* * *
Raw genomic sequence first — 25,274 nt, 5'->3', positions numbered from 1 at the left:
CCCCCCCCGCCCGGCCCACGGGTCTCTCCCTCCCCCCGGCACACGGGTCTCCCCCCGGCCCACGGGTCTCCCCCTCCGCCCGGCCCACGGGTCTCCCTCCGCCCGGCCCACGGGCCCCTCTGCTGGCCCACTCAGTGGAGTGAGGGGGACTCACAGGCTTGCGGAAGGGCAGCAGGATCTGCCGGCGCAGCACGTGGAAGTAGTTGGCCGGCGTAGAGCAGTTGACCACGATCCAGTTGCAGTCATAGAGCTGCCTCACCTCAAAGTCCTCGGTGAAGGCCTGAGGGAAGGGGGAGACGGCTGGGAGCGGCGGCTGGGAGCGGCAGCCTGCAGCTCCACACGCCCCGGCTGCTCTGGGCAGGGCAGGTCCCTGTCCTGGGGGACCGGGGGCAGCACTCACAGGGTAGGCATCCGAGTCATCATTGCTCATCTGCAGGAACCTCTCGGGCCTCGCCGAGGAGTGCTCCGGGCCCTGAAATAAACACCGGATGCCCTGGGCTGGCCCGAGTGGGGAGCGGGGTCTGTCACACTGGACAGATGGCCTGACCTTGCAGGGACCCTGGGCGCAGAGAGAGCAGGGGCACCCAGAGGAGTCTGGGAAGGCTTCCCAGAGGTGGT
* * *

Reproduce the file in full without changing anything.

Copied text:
Raw genomic sequence first — 25,274 nt, 5'->3', positions numbered from 1 at the left:
CCCCCCCCGCCCGGCCCACGGGTCTCTCCCTCCCCCCGGCACACGGGTCTCCCCCCGGCCCACGGGTCTCCCCCTCCGCCCGGCCCACGGGTCTCCCTCCGCCCGGCCCACGGGCCCCTCTGCTGGCCCACTCAGTGGAGTGAGGGGGACTCACAGGCTTGCGGAAGGGCAGCAGGATCTGCCGGCGCAGCACGTGGAAGTAGTTGGCCGGCGTAGAGCAGTTGACCACGATCCAGTTGCAGTCATAGAGCTGCCTCACCTCAAAGTCCTCGGTGAAGGCCTGAGGGAAGGGGGAGACGGCTGGGAGCGGCGGCTGGGAGCGGCAGCCTGCAGCTCCACACGCCCCGGCTGCTCTGGGCAGGGCAGGTCCCTGTCCTGGGGGACCGGGGGCAGCACTCACAGGGTAGGCATCCGAGTCATCATTGCTCATCTGCAGGAACCTCTCGGGCCTCGCCGAGGAGTGCTCCGGGCCCTGAAATAAACACCGGATGCCCTGGGCTGGCCCGAGTGGGGAGCGGGGTCTGTCACACTGGACAGATGGCCTGACCTTGCAGGGACCCTGGGCGCAGAGAGAGCAGGGGCACCCAGAGGAGTCTGGGAAGGCTTCCCAGAGGTGGT